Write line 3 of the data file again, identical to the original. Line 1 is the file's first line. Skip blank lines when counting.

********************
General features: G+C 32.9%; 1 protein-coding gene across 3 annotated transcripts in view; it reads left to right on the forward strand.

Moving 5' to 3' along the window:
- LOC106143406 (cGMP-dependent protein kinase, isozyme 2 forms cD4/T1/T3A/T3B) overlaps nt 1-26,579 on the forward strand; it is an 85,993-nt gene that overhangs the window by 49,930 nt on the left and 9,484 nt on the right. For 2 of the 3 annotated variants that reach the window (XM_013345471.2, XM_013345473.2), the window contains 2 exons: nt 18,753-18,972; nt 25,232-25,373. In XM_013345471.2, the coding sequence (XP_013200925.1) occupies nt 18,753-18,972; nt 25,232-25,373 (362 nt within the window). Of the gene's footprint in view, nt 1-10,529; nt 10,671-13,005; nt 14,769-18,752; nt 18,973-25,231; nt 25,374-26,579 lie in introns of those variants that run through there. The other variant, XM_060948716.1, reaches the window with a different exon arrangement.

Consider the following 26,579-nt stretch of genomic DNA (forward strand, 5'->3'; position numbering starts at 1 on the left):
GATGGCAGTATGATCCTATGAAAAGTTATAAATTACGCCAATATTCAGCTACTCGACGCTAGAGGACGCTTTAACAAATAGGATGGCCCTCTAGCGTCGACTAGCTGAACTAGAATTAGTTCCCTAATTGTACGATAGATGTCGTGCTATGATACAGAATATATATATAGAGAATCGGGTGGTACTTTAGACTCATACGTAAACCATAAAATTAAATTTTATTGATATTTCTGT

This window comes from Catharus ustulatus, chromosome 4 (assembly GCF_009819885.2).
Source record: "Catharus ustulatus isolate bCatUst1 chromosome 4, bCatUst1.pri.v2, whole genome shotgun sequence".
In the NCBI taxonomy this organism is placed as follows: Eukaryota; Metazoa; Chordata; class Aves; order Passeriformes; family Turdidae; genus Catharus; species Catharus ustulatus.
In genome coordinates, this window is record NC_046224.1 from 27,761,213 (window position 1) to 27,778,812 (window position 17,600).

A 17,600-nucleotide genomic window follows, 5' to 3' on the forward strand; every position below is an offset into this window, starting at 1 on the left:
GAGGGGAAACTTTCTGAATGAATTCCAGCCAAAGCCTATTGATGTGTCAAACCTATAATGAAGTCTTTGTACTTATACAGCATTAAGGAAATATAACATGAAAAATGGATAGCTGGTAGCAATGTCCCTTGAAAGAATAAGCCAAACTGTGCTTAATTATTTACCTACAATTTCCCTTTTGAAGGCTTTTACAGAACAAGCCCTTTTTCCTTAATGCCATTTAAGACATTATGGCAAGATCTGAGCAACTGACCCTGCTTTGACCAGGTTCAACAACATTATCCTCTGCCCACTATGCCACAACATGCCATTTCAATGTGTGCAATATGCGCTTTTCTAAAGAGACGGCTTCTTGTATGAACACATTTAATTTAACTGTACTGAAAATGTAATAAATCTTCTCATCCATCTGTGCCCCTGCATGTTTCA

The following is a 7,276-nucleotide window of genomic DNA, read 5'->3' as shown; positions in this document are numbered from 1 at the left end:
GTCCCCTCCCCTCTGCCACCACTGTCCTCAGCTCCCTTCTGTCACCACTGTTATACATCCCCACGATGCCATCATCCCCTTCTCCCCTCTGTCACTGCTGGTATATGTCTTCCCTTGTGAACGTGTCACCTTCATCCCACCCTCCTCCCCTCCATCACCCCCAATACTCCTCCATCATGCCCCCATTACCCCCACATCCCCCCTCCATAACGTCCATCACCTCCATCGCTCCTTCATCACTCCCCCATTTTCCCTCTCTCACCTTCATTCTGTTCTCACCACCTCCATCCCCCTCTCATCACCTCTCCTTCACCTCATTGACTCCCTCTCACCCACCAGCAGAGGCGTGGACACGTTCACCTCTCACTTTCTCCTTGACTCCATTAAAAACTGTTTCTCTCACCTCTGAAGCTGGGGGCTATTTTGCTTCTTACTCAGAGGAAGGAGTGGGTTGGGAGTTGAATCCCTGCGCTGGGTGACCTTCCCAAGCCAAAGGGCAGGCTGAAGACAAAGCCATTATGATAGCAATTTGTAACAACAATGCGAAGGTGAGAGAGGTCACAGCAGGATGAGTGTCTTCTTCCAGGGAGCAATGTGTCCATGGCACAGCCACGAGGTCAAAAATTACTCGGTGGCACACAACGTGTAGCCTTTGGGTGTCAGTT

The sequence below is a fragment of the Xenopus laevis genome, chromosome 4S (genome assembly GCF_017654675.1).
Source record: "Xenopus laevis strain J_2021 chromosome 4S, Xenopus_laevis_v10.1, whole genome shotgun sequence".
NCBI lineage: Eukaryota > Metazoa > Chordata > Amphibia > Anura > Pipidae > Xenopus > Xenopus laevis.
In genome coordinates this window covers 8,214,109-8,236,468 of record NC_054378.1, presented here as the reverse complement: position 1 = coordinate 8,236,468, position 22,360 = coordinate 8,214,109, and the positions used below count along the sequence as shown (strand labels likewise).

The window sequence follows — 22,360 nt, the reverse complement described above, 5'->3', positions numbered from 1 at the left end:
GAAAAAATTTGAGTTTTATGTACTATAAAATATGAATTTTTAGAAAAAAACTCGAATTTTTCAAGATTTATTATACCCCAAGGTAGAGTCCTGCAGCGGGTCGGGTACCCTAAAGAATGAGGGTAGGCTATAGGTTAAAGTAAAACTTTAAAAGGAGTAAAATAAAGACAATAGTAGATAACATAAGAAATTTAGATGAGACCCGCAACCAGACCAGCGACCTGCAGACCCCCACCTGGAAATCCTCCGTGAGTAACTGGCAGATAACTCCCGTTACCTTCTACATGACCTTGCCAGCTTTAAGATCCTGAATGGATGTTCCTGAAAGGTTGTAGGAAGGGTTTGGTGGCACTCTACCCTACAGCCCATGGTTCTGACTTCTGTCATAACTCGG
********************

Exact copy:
- LOC106143406 (cGMP-dependent protein kinase, isozyme 2 forms cD4/T1/T3A/T3B) overlaps nt 1-26,579 on the forward strand; it is an 85,993-nt gene that overhangs the window by 49,930 nt on the left and 9,484 nt on the right. For 2 of the 3 annotated variants that reach the window (XM_013345471.2, XM_013345473.2), the window contains 2 exons: nt 18,753-18,972; nt 25,232-25,373. In XM_013345471.2, the coding sequence (XP_013200925.1) occupies nt 18,753-18,972; nt 25,232-25,373 (362 nt within the window). Of the gene's footprint in view, nt 1-10,529; nt 10,671-13,005; nt 14,769-18,752; nt 18,973-25,231; nt 25,374-26,579 lie in introns of those variants that run through there. The other variant, XM_060948716.1, reaches the window with a different exon arrangement.